As it happened, Kristin was on the air that afternoon, and the news that the FCC might be listening did absolutely nothing for her barely detectible confidence. On one of her first breaks, she cued up a Wishbone Ash record and promptly introduced it as Wishbone Ass. After it dawned on her that she had said “ass” on the air while possibly being monitored by the FCC, she was distraught. She was sure that she was about to get her license revoked, and the station’s, too. Some of us took more pleasure than we should have in her obvious discomfiture, but at the same time, we worried that she might be right.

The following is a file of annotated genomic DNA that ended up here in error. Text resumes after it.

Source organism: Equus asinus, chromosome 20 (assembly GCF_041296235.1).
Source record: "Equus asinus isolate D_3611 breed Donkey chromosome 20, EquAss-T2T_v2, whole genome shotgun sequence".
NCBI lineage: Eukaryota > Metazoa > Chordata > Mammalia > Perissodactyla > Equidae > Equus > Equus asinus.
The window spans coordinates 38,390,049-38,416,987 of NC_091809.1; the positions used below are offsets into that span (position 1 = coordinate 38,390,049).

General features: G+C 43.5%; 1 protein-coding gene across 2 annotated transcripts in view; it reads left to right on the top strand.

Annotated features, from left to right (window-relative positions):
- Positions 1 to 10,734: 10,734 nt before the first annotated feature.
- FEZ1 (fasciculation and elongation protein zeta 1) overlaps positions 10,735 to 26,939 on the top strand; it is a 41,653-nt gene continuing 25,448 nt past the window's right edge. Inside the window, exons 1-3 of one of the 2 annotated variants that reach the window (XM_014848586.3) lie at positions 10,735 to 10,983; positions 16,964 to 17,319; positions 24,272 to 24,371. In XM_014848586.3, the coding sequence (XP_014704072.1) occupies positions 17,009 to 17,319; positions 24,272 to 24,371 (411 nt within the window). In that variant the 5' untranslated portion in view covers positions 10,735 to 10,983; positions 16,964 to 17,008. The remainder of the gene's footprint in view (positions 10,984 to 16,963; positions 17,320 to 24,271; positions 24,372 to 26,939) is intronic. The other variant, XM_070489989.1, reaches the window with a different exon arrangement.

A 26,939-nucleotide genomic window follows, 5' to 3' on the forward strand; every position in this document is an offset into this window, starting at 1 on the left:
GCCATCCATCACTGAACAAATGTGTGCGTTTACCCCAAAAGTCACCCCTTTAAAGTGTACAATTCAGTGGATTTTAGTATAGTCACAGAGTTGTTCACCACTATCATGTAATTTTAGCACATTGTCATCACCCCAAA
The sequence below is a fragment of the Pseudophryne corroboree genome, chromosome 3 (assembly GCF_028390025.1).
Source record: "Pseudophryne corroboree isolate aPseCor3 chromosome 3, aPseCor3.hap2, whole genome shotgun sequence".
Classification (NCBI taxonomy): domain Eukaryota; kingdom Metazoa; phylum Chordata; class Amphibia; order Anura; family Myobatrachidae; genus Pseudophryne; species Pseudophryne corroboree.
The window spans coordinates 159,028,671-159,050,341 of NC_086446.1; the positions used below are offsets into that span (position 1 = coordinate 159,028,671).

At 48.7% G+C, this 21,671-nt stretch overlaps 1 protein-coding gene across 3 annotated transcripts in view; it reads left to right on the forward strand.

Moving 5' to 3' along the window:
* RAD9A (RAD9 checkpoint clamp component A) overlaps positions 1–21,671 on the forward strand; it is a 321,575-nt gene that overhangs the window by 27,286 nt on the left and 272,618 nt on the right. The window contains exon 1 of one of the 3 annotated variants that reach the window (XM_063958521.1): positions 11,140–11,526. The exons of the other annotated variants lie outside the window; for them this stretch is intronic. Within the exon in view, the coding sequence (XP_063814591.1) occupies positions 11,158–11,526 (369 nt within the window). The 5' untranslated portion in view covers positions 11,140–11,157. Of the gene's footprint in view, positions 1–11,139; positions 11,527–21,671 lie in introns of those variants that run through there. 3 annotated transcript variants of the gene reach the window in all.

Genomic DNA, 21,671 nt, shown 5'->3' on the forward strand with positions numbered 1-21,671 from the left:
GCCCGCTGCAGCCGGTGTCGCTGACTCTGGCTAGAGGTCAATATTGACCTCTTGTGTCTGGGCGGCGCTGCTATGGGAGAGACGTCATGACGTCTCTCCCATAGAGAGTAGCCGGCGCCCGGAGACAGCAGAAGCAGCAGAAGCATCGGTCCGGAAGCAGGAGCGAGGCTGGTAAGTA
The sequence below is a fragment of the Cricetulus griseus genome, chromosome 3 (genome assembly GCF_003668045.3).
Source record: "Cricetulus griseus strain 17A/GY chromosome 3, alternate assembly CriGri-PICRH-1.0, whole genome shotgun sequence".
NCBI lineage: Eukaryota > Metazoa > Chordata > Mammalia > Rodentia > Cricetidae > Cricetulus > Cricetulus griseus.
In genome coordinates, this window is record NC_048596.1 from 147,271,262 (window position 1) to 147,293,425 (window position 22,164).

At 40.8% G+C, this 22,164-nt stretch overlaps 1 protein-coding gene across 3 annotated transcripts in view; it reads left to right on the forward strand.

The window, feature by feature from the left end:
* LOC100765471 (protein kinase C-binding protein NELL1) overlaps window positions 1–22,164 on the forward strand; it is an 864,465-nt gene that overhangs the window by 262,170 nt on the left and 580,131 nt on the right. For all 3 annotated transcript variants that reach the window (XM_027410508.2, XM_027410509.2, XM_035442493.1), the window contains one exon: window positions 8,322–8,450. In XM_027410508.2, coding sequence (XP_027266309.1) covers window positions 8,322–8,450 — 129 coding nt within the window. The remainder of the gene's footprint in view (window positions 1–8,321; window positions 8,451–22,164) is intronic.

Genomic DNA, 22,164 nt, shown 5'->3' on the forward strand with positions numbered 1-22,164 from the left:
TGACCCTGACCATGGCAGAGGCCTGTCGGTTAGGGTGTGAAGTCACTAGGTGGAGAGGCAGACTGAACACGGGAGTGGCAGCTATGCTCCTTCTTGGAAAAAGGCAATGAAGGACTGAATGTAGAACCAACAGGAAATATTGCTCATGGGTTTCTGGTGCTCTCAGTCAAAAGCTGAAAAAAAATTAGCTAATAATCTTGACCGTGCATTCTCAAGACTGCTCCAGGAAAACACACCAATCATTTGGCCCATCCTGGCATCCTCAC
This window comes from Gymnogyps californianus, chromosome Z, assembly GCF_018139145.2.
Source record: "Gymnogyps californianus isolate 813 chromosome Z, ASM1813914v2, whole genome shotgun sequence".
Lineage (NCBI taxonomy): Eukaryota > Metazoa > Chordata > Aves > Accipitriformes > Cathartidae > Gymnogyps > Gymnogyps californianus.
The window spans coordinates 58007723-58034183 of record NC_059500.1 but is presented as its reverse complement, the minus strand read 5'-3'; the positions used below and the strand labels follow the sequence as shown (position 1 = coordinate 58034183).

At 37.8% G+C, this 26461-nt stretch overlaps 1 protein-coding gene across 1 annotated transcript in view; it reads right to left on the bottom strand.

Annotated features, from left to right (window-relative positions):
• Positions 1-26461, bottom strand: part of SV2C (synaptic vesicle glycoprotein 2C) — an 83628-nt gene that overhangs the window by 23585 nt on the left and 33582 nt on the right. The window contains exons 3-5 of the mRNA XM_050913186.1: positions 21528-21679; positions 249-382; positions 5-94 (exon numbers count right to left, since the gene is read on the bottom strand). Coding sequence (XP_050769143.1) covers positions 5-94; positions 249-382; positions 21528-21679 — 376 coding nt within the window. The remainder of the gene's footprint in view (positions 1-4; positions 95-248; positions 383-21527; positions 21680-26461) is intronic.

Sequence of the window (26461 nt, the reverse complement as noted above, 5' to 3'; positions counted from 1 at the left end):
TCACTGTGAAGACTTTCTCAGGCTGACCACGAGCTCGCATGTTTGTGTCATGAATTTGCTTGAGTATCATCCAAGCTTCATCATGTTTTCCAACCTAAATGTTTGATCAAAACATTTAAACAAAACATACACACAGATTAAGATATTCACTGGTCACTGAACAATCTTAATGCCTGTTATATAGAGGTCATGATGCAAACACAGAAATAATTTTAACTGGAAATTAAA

As you might guess, however, the Great Wishbone Ass Incident didn’t cost anybody their license. The FCC didn’t show up that day, or on any other day as far as I can remember.

Years later, it seems to me that our concern about the FCC was not unlike a child’s concern about the monster under the bed: a mysterious presence, amorphous in the dark, ready to bite our heads off at the slightest provocation. We could feel it, even though we couldn’t see it. Surely, even back in the day, FCC field officers had better things to do than monitor 420-watt college radio stations. Nevertheless, we acted as though the monster was really there, because it seemed safer than to risk being eaten.

(Rebooted from a 2012 post.)

The Cat Who Came First

I don’t write about every musician who dies, because most of the time, other people will do a better job than I. In this case, however, I can do OK.